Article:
[1]: (Ichiko 1980, 202) Chuzo Ichiko. 1980. "Political and Institutional Reform, 1901-11". In The Cambridge History of China, vol. 2: Late Ch’ing, 1800-1911, pt. 2, edited by John K. Fairbank and Kwang-Ching Liu, 375-415. Cambridge: Cambridge University Press.

[2]: (Ichiko 1980, 384-5) Chuzo Ichiko. 1980. "Political and Institutional Reform, 1901-11". In The Cambridge History of China, vol. 2: Late Ch’ing, 1800-1911, pt. 2, edited by John K. Fairbank and Kwang-Ching Liu, 375-415. Cambridge: Cambridge University Press.


Administrative Level:
7

levels.
1. Emperor2. Central Government3. Provincial Government-general (Zongdu, viceroy)
3. Provincial Governor (Xunfu)4. Tao governor inferred5. Prefect inferred6. County governor7. District Magistrate
7. Official in charge of Prefecture/ Ting
The yamen of the district magistrate (usually the county magistrate, but sometimes prefecture or ting) was the lowest point in the official hierarchy. [1]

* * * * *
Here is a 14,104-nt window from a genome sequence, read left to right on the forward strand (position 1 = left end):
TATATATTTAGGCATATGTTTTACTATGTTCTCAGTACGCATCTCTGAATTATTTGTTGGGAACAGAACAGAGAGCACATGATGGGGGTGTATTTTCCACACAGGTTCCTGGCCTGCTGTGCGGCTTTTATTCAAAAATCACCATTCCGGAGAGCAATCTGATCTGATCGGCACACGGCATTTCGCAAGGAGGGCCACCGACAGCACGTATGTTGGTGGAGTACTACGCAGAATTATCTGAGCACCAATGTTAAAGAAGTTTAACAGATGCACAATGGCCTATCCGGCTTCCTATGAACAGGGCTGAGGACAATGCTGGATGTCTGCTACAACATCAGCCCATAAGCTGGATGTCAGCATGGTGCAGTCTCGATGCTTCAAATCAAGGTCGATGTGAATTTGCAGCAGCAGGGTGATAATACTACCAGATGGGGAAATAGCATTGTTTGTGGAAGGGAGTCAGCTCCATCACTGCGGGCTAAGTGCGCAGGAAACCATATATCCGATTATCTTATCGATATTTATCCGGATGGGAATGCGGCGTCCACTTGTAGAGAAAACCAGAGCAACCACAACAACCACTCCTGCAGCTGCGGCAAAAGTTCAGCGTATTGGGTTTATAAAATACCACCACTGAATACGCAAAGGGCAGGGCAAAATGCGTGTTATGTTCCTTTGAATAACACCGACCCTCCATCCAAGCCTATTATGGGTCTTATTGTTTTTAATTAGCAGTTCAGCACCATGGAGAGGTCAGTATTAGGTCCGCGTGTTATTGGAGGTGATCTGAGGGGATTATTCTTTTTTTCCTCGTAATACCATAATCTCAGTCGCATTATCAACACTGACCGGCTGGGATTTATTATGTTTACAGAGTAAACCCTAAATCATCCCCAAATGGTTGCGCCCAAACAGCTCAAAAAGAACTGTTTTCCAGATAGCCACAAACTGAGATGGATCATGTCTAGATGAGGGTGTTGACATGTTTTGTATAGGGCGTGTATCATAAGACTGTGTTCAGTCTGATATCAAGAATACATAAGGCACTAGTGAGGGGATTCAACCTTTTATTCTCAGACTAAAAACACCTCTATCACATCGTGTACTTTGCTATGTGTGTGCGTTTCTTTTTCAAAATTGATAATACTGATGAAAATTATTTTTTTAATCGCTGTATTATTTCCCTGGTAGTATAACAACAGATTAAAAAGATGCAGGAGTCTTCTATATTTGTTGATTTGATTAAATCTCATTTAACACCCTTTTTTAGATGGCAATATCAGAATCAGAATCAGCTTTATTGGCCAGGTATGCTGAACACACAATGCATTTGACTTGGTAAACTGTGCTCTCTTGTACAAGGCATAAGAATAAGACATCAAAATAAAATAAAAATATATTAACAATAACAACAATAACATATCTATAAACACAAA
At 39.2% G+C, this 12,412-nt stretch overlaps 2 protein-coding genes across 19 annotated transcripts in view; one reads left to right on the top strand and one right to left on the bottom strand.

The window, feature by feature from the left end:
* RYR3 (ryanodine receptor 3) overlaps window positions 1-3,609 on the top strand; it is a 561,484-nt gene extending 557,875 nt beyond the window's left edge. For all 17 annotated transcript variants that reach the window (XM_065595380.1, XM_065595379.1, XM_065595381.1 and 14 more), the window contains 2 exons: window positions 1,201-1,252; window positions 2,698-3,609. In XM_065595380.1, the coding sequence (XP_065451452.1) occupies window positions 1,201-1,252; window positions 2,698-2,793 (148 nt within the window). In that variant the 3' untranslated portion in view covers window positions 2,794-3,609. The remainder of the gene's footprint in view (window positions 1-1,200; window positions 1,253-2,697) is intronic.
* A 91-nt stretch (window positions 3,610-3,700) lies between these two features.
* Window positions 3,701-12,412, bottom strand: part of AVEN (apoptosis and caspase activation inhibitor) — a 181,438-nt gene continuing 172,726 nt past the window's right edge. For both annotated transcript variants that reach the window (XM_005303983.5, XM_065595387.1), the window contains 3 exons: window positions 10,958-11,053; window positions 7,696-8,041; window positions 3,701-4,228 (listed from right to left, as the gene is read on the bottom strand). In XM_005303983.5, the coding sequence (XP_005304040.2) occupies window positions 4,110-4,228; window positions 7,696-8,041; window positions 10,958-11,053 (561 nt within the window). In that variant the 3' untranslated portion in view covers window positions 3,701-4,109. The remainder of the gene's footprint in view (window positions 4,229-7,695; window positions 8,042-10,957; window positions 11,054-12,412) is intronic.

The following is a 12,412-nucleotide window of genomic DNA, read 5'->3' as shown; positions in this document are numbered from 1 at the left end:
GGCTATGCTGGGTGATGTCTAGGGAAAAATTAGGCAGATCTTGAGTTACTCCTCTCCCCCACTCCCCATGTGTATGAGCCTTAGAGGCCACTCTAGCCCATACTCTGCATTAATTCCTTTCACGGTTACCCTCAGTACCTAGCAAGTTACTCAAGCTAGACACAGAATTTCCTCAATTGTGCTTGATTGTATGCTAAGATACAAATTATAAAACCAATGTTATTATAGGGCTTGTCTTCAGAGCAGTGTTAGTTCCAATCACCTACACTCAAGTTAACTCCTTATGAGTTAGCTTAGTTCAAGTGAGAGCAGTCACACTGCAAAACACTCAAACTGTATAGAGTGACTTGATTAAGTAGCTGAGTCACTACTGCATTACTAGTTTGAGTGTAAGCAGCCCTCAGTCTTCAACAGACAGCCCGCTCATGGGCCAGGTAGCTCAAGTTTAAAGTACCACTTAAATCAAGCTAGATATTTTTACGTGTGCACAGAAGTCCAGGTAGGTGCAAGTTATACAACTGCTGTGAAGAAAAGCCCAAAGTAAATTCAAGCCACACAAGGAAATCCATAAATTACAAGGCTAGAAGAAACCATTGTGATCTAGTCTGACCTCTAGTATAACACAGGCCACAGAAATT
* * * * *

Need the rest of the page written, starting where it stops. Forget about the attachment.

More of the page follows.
District Magistrate occupied position 7A in the Qing territorial administrative hierarchy. [2] Mostern confirmed that county should be one level above district, since ’xiang’ are subordinate to ’xian,’ which is routinely translated to ’county.’ [3] There was a prefect level between county magistrates and provincial governors, while district magistrates were too low to be included in a prefecture so they were overseen directly by the provincial governor. Promotion from county magistrate to prefect was possible. [4]

[1]: ( Zhang, 2011, 63)

[2]: (57, Table 2.3) Guy, K. 2017. Qing Governors and Their Provinces: The Evolution of Territorial Administration in China, 1644-1796. University of Washington Press.

[3]: (Mostern, Ruth. Personal Communication to Peter Turchin, Dan Hoyer, and Jill Levine. April 2020. Email)

[4]: (80-81) Guy, K. 2014. ‘Routine Promotions: Li Hu and the Dusty Byways of Empire. In, The Dynastic Centre and the Provinces: Agents and Interactions. BRILL.


Professions
Professional Soldier:
present

e.g. Bannermen and Green Standard soldiers [1]

[1]: (McCord 1993, 22)